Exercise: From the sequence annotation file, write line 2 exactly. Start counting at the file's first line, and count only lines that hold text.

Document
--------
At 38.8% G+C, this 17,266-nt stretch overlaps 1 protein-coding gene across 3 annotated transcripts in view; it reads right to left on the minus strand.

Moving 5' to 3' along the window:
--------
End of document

Moving 5' to 3' along the window: